2009 Volta a Catalunya

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2009 Volta a Catalunya
2009 UCI World Ranking, race 14 of 24
Race details
Dates 18–24 May
Stages 7
Distance 987.9 km (613.9 mi)
Winning time 24h 12' 10"
Results
Jersey awarded to the overall winner Winner  Alejandro Valverde (ESP) (Caisse d'Epargne)
  Second  Dan Martin (IRL) (Garmin–Slipstream)
  Third  Haimar Zubeldia (ESP) (Astana)

Mountains  Julián Sánchez (ESP) (Contentpolis-Ampo)
Sprints  Samuel Dumoulin (FRA) (Cofidis)
  Team Astana
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The 2009 Volta a Catalunya was the 89th edition of the Volta. It took place between 18 May and 24 May, and was part of both the ProTour and the inaugural World Calendar. It began with a short individual time trial in Lloret de Mar and ended in Montmeló at the Circuit de Catalunya.

Teams[edit]

As the Volta a Catalunya is a UCI ProTour event, all 18 ProTour teams were invited automatically. They were joined by three Professional Continental teams.[1]

Stages[edit]

Stage 1[edit]

18 May 2009 – Lloret de Mar, 3.6 km (ITT)

The course for the brief individual time trial is perfectly flat.[2]

Despite clocking in ten seconds slower than he had on the identical course in the 2008 Volta, Thor Hushovd was the winner of the short individual time trial for the second year in a row, narrowly edging out Alejandro Valverde to don the first white jersey.[3]

Stage 1 Results and General Classification after Stage 1
Cyclist Team Time
1  Thor Hushovd (NOR) Cervélo TestTeam 4' 47"
2  Alejandro Valverde (ESP) Caisse d'Epargne + 1"
3  Greg Henderson (NZL) Team Columbia–High Road + 2"
4  Mathieu Ladagnous (FRA) Française des Jeux + 3"
5  Sylvain Chavanel (FRA) Quick-Step + 3"
6  Jussi Veikkanen (FIN) Française des Jeux + 3"
7  Dominique Cornu (BEL) Quick-Step + 3"
8  Niki Terpstra (NED) Team Milram + 4"
9  Daniel Oss (ITA) Liquigas + 4"
10  Brett Lancaster (AUS) Cervélo TestTeam + 4"

Stage 2[edit]

19 May 2009 – Girona to Roses, 163.1 km

This course was hilly, with three categorized climbs, including one about 15 kilometers from the finish.[4]

A four-man breakaway was away for much of the stage. They claimed the intermediate sprints and the first two climbs, putting Samuel Dumoulin and Lloyd Mondory, respectively, in the leading jerseys for those classifications. They were caught on the last climb of the day, the Alt de San Pere De Rodes, during which race leader Thor Hushovd was dropped and his Cervélo team decided to work for Xavier Florencio. A group of 54 riders was together at the finish for a final sprint, won by Matti Breschel. The race lead transferred to Alejandro Valverde, who was surprised to get it, since he did not contest the sprint and did not get any time bonuses.[5]

Stage 2 Results
Cyclist Team Time
1  Matti Breschel (DEN) Team Saxo Bank 4h 11' 34"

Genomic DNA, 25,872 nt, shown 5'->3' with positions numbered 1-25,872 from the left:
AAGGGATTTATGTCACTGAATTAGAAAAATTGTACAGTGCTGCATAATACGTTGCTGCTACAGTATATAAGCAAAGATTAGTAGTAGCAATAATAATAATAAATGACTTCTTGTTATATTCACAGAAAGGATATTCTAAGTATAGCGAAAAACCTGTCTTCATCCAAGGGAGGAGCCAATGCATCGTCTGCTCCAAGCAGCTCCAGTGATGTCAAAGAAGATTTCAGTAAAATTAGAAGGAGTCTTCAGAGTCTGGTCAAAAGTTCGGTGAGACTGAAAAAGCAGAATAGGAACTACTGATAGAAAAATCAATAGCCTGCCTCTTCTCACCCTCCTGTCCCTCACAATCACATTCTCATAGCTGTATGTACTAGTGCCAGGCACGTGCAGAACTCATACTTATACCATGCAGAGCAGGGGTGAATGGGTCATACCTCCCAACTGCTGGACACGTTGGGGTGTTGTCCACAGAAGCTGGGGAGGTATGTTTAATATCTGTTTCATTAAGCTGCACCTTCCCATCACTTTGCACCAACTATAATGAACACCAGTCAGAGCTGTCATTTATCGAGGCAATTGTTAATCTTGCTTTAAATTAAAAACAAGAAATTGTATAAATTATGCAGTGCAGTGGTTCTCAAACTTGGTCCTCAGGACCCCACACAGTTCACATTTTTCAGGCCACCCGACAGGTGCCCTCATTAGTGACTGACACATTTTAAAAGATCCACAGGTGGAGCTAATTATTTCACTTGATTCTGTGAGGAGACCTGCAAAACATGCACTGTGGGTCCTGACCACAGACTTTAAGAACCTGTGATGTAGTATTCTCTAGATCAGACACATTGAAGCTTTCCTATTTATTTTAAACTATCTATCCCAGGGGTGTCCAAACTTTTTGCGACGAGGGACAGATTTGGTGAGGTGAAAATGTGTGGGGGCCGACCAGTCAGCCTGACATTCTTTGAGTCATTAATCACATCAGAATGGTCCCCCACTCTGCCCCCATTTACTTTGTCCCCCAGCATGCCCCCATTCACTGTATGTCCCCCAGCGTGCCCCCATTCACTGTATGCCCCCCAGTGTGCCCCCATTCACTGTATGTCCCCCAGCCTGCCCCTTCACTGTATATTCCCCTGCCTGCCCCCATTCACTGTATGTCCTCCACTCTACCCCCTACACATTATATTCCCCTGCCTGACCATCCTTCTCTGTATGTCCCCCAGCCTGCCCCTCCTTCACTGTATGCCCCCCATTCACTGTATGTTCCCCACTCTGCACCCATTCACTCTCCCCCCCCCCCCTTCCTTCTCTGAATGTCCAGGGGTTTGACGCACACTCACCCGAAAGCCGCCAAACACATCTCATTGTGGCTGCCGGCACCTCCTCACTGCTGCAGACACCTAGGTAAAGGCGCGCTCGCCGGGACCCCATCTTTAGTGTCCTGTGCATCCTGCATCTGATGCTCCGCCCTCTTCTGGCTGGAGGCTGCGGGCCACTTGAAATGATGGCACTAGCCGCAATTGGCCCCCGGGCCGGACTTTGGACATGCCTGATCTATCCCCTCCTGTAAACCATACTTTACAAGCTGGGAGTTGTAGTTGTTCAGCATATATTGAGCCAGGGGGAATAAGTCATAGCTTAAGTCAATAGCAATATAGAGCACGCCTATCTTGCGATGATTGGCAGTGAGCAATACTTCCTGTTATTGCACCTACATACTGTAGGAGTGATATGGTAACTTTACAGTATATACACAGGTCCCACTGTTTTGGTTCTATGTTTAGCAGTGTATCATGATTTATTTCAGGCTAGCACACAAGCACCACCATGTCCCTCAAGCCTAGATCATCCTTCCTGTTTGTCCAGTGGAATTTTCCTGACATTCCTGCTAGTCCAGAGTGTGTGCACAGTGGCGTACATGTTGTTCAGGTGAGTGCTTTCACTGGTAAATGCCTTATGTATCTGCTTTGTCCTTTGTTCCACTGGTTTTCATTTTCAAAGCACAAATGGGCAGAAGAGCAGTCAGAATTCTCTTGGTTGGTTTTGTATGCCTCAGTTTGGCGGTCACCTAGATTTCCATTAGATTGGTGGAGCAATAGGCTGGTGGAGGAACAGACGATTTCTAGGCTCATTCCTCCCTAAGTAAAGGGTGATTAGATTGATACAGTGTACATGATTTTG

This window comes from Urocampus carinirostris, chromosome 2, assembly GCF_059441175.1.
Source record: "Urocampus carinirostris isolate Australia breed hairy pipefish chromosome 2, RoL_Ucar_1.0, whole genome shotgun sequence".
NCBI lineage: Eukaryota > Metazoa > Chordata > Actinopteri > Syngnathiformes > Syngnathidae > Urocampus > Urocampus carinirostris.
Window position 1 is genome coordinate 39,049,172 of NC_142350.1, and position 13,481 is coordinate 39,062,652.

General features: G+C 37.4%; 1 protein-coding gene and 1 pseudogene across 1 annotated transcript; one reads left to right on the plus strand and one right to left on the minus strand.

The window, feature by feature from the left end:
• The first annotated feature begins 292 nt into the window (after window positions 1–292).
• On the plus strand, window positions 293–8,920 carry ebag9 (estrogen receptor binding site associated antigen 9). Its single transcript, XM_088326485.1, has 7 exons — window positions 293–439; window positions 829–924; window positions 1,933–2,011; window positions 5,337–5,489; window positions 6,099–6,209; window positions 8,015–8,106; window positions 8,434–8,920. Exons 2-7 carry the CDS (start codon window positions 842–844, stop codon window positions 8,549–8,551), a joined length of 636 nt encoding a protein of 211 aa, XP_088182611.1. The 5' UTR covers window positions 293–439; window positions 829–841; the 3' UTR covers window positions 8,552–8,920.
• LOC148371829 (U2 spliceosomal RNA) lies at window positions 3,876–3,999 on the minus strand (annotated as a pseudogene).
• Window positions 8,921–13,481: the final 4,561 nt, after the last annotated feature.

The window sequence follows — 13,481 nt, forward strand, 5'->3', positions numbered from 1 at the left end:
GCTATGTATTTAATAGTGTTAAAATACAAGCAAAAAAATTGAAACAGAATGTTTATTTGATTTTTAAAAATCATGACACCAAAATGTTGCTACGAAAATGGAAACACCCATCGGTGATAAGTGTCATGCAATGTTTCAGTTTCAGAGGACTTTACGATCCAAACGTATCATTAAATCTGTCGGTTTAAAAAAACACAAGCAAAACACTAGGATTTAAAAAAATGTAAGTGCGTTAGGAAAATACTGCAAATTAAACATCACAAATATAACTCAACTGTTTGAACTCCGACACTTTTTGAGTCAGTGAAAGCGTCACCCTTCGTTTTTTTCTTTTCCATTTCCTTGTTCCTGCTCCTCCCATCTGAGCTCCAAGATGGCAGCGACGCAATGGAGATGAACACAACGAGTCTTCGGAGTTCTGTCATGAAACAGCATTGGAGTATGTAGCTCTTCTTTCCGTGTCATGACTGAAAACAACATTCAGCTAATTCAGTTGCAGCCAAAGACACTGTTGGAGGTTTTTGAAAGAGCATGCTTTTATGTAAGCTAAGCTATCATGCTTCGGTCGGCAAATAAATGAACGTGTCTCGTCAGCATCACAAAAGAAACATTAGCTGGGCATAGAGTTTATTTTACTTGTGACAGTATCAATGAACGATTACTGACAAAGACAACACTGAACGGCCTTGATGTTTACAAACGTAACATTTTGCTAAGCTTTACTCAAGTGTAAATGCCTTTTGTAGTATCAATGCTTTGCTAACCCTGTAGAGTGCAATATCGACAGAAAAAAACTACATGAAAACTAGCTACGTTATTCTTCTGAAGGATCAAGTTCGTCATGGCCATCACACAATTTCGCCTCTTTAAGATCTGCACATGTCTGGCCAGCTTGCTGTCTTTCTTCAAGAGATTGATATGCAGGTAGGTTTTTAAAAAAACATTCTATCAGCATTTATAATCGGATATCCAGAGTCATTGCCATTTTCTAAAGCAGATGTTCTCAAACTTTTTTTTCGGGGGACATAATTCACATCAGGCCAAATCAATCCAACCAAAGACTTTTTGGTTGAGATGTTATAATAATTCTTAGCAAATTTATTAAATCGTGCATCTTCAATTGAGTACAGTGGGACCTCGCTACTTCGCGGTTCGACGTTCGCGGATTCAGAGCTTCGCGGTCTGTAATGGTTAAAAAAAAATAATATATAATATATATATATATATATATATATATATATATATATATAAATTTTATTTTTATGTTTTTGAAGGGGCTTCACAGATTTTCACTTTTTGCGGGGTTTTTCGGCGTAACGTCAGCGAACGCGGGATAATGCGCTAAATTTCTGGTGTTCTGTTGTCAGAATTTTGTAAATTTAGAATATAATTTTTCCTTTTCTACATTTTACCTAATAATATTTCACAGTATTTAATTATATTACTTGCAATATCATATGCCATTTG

2  Jérôme Pineau (FRA) Quick-Step s.t.
3  Xavier Florencio (ESP) Cervélo TestTeam s.t.
4  Nicolas Roche (IRL) Ag2r–La Mondiale s.t.
5  David de la Fuente (ESP) Fuji–Servetto s.t.
6  Yury Trofimov (RUS) Bbox Bouygues Telecom s.t.
7  Paul Martens (GER) Rabobank s.t.
8  Juan Antonio Flecha (ESP) Rabobank s.t.
9  Cyril Dessel (FRA) Ag2r–La Mondiale s.t.
10  Michael Albasini (SUI) Team Columbia–High Road s.t.
General Classification after Stage 2
Cyclist Team Time
1  Alejandro Valverde (ESP) Caisse d'Epargne 4h 16' 22"
2  Jérôme Pineau (FRA) Quick-Step + 0"
3  Xavier Florencio (ESP) Cervélo TestTeam + 1"
4  Sylvain Chavanel (FRA) Quick-Step + 2"
5  Jussi Veikkanen (FIN) Française des Jeux + 2"
6  Matti Breschel (DEN) Team Saxo Bank + 3"
7  Nicolas Roche (IRL) Ag2r–La Mondiale + 4"
8  Haimar Zubeldia (ESP) Astana + 4"
9  Vladimir Karpets (RUS) Team Katusha + 4"
10  Samuel Sánchez (ESP) Euskaltel–Euskadi + 5"

Stage 3[edit]

20 May 2009 – Roses to La Pobla de Lillet, 182.8 km

This was a mountainous stage, and it was thought to see a definitive split between those riders who aimed for the final podium and those who didn't. The stage started at sea level, but climbed to 1,031 meters after about 80 kilometers on the road. There were two other categorized climbs on the course, including a steep climb to 1,200 meters right before the end of the stage, which came on the descent from that climb.[6]

This stage saw race leader Alejandro Valverde extend his lead with a stage win. After the peloton, paced by his team Caisse d'Epargne, caught the morning's breakaway, Valverde himself attacked at the foot of the day's last climb, and the group of nine GC contenders who were able to hold his wheel contested the finish together.[7]

Stage 3 Results
Cyclist Team Time
1  Alejandro Valverde (ESP) Caisse d'Epargne 4h 46' 53"
2  David de la Fuente (ESP) Fuji–Servetto s.t.
3  Dan Martin (IRL) Garmin–Slipstream s.t.
4  Samuel Sánchez (ESP) Euskaltel–Euskadi s.t.
5  Xavier Tondó (ESP) Andalucía-Cajasur s.t.
6  Jakob Fuglsang (DEN) Team Saxo Bank s.t.
7  José Ángel Gómez Marchante (ESP) Cervélo TestTeam s.t.
8  Mikel Astarloza (ESP) Euskaltel–Euskadi s.t.
9  Haimar Zubeldia (ESP) Astana s.t.
10  Alexsandr Dyachenko (KAZ) Astana s.t.
General Classification after Stage 3
Cyclist Team Time
1  Alejandro Valverde (ESP) Caisse d'Epargne 9h 03' 05"
2  Haimar Zubeldia (ESP) Astana + 14"
3  Samuel Sánchez (ESP) Euskaltel–Euskadi + 15"